That's a bit harsh!

    The English concertina (and its cousin the Duet) used to be played in all sorts of musical contexts and was a recognised performance instrument (I am currently working on a Wheatstone Duet that was played in performances in the Royal Albert Hall in London, back in the day). Of course it (the Englis) is fully chromatic, with consistent fingering patterns in all keys, unlike the Anglo, which gets harder the further away from home keys you get. And probably the Anglo is a bit easier to play than an English. But I personally struggle with old recordings of concertina music, unless it’s from the folk genre. The English concertina is really a parlor instrument and doesn’t cut it when played along side a big band or orchestra, unlike, say, the Bandoneon, which when all’s said and done, is a big concertina, with octave reeds, for volume and timbre. And in the folk sessions i occasionally attend, you can’t really hear a concertina among the fiddles, guitars, mandolins. And if somebody has an accordion (i.e with 2 or more voices, designed to be heard and to stand out) then an English concertina is completely lost. Anglo players tend to knock out LH chords and make more of an impression, but the English doesn’t invite you to do that. Well, that’s what I think anyway...

  9. So, an elegant solution is to substitute the LH G row pull A for C#. This GA button is duplicated in the LH on the top C row button, so in fact you lose nothing, and with a tiny bit of practice you can play in D.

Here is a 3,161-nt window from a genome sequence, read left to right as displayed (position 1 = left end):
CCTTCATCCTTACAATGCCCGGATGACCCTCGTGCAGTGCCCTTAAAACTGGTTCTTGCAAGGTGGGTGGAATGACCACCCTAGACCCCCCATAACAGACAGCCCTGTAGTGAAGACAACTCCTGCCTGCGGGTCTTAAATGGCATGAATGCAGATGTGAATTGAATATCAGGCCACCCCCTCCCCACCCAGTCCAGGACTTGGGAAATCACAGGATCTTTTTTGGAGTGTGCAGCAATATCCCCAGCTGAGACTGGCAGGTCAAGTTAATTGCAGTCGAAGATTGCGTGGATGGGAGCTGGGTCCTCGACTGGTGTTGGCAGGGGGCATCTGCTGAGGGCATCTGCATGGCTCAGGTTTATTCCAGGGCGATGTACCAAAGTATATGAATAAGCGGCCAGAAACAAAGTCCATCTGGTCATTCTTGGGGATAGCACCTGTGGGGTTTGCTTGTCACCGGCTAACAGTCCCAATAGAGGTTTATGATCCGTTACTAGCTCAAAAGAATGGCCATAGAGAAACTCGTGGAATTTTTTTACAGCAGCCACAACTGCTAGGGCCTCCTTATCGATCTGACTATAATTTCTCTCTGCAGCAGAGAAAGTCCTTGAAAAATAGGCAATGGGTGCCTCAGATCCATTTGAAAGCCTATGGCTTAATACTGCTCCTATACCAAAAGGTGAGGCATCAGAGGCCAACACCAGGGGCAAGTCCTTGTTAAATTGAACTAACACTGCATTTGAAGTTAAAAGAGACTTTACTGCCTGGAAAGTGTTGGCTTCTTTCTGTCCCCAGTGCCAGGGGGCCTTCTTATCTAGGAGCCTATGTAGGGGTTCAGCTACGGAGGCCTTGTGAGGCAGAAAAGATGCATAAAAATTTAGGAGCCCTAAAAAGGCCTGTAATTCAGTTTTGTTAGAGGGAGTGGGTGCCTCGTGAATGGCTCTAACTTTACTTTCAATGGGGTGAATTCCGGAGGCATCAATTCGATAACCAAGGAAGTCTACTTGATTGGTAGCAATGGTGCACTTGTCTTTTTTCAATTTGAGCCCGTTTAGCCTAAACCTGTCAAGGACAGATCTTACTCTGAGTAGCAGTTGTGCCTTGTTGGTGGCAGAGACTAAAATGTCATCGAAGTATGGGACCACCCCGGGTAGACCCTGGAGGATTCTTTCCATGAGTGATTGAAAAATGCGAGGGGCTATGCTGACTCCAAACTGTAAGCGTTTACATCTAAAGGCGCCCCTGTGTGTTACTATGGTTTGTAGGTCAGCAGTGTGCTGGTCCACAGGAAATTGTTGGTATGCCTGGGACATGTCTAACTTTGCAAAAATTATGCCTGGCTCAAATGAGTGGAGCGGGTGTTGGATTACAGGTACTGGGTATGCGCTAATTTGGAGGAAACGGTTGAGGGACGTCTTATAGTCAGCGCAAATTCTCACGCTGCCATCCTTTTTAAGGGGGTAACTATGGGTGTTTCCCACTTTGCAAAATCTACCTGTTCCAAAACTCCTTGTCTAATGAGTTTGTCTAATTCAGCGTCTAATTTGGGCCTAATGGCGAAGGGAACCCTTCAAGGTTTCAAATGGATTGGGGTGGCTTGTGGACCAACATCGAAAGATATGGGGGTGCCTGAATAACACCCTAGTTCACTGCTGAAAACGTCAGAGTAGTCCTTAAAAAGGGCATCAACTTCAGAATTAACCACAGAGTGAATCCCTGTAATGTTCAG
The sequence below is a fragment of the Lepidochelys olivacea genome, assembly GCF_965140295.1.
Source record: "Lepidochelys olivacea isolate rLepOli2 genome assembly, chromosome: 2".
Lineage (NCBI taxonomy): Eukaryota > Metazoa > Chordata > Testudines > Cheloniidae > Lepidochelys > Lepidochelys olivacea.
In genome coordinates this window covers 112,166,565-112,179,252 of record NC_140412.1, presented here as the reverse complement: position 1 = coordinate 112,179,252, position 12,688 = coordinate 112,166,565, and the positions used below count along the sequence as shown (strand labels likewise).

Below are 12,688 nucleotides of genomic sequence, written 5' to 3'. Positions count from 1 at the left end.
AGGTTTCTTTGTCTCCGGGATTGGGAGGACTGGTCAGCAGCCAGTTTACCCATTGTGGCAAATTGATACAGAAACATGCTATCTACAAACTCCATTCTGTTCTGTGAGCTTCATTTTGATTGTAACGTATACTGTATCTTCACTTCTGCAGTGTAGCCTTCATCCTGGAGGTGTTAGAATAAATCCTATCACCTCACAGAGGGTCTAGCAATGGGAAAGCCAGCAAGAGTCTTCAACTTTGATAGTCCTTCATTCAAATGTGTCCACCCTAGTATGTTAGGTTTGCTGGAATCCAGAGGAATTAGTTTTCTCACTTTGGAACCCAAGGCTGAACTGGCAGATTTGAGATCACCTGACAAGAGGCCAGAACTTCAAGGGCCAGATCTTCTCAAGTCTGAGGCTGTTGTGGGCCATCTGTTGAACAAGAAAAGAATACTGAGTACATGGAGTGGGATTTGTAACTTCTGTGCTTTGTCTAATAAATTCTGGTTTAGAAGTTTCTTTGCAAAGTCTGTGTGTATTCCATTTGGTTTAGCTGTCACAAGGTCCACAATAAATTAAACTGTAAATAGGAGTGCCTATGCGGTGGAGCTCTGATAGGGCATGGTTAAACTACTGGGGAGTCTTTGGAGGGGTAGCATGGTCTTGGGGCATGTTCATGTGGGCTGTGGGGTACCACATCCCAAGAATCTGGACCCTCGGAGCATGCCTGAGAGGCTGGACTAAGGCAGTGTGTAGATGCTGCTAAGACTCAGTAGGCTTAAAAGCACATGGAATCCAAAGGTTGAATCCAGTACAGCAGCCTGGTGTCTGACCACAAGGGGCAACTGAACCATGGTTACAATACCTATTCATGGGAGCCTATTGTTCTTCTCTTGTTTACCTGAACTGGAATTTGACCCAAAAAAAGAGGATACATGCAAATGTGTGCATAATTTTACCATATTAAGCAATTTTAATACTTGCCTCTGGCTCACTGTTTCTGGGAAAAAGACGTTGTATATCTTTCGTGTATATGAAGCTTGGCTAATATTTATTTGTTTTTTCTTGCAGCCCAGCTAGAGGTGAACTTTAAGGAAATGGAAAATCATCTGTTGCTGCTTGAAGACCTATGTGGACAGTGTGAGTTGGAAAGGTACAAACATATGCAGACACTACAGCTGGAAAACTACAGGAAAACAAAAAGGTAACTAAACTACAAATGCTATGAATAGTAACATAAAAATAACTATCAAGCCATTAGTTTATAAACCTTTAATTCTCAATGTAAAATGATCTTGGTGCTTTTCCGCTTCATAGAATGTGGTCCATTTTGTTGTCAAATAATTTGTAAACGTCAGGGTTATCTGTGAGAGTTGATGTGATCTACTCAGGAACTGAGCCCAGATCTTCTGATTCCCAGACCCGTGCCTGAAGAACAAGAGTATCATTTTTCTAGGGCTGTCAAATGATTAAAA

I tried this on my lovely little Jones and the reed went straight in, with a little strip of card for packing, no mods required. If you play in the Bramich style you rarely use the pull A on the G row anyway, and if you need it, it is there on the C row.

    The position of the C# feels very natural, with a great D scale pull run across the rows, and a pull C#, E third on the LH, so for my money it’s a pretty neat little mod, easily reversed in a few minutes. You just need to find a reed of similar size and tuned properly.


  10. I recently restored a 38 key Chemnitzer. The bellows were generally ok, but I did patch a leak on one gusset with a thin piece of leather stuck on the inside, and I replaced the gasket with modern foam gasket strip. A couple of keys were off...reglued these with hide glue. Also added a felt buffer under the keys to improve the action.  Some of the keys have an interesting leather pivot though they were all ok. Had I needed to I could have created new ones. I didn’t replace the pallet leathers, but this could have been done, by ungluing the pallets and regluing (with hide glue). This would also improved the general compression. The Reed plates come out easily but I carefully numbered them as I took them off. One reed block was a bit loose so I reglued that.

    I cleaned all the reeds and replaced all the valves - using leather accordion valves but many cut down to size. Three reeds were broken and I sent the reed plates to Harmonikas and they repaired (25eur each). Obviously you need to create a map of the pitches so you know what to ask for. Then I tuned (I pretuned some before valving). The difficulty is getting the octaves in tune, so it involves quite a lot of fiddling about for fine tuning. My aim was to get it into a playable condition, which I managed to achieve.

    As an approach, get the compression up to scratch, and the keys working well, before turning attention to reeds etc. Pointless wasting time on reeds if the thing doesn’t hold air or the keys aren’t functioning.

  11. Another thought on this... The G/A button in the middle of the G row is duplicated in the top button on the C row. Substituting the G row pull A for C# would work quite well. I very rarely use the G row G/A button. Also on the pull, A (from the C row) and C# gives a nice Amaj 3rd. The size of the A reed slot isn’t a million miles from C#. And I’ll still have a Gmaj chord on the push.